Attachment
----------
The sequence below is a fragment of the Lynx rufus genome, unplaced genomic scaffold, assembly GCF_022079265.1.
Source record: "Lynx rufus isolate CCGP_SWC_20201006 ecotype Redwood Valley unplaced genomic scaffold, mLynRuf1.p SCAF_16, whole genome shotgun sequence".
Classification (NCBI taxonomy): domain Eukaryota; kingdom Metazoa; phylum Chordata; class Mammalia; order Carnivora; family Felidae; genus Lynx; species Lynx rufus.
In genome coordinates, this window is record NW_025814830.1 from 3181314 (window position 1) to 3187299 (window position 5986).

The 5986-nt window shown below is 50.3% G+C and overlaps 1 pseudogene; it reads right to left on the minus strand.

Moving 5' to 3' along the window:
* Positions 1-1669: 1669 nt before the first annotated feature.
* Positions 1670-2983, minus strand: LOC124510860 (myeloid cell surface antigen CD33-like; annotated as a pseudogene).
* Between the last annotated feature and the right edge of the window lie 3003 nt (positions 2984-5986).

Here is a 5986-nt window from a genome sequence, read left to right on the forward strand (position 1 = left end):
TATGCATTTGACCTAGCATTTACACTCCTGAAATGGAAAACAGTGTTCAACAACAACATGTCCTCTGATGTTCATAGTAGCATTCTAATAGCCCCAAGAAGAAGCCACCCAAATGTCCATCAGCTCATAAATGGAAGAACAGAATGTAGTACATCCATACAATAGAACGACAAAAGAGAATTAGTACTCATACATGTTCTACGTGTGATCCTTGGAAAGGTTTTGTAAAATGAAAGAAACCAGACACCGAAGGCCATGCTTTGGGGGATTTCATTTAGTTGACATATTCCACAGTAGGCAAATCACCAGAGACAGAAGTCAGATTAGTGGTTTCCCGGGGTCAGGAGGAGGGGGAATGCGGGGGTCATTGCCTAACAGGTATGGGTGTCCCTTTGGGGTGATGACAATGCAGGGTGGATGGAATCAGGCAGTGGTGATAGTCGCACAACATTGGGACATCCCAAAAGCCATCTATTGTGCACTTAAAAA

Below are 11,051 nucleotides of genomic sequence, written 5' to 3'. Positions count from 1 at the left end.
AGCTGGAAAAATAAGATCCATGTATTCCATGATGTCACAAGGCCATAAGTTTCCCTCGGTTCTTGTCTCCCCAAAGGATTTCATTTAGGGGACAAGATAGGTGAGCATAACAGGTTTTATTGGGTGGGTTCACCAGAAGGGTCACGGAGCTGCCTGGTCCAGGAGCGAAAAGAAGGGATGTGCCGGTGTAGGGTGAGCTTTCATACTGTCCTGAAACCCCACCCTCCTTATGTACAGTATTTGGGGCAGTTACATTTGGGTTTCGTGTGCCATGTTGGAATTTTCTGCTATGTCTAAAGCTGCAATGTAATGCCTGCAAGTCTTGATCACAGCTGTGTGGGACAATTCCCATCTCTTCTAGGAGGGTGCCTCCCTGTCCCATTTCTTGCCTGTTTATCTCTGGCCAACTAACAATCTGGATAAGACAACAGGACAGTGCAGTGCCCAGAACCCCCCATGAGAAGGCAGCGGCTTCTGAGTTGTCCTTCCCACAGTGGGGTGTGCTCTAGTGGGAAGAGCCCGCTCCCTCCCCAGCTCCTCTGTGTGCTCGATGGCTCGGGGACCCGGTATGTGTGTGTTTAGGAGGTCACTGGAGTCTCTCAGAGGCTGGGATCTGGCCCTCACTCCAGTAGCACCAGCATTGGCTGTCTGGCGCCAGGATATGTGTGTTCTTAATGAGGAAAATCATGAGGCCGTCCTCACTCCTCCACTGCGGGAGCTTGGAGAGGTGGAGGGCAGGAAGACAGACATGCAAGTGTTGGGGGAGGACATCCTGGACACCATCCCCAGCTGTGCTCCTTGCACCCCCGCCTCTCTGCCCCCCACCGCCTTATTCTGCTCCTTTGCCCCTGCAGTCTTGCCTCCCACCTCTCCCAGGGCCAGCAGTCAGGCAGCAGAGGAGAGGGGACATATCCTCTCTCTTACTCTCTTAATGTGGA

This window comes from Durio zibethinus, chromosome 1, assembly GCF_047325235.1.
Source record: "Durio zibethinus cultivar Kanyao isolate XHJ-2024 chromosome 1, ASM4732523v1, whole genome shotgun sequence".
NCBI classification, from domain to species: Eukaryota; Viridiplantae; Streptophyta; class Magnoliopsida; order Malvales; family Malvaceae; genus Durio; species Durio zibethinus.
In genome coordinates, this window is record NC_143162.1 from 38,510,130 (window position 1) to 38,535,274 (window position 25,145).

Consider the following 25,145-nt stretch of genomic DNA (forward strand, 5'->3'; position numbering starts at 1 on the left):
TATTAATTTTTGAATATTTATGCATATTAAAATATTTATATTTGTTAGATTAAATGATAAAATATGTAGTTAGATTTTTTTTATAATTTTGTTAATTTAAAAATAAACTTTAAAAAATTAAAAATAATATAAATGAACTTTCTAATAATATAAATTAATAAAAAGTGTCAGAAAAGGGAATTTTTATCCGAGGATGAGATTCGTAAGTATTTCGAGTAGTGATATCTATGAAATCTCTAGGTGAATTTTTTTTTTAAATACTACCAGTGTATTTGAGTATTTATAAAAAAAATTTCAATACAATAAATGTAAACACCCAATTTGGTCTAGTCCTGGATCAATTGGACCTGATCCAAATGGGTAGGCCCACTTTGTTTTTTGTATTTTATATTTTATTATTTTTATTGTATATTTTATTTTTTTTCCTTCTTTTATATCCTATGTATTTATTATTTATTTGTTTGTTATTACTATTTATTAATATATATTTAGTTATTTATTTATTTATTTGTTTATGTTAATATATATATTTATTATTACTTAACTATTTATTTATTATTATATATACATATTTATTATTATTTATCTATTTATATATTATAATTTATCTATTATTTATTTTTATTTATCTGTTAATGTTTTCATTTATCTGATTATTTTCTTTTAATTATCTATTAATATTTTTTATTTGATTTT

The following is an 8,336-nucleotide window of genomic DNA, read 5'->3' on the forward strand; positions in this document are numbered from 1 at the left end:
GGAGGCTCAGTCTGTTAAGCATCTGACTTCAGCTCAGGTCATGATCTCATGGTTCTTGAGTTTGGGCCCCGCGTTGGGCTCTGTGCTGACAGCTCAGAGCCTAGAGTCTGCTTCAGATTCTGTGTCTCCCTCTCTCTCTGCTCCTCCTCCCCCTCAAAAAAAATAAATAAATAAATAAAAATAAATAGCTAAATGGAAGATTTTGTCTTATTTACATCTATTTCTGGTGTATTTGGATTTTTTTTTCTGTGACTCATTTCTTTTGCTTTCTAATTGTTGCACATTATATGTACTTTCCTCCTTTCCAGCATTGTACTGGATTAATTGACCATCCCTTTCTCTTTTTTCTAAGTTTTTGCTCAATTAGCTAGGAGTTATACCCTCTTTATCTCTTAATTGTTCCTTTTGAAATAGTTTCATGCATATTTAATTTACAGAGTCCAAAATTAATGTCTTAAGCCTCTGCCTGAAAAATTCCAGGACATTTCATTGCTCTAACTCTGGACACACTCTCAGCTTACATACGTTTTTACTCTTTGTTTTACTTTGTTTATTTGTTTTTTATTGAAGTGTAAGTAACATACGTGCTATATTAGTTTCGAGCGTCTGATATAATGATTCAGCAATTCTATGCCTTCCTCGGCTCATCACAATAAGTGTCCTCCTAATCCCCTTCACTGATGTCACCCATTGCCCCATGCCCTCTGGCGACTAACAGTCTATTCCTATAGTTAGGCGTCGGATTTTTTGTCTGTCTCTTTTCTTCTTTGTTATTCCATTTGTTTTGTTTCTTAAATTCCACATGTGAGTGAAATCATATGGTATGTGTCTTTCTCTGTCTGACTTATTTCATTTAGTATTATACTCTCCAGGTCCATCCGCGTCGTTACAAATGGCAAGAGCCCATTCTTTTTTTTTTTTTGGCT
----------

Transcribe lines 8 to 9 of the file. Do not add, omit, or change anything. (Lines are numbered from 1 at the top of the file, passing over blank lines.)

* Positions 1670-2983, minus strand: LOC124510860 (myeloid cell surface antigen CD33-like; annotated as a pseudogene).
* Between the last annotated feature and the right edge of the window lie 3003 nt (positions 2984-5986).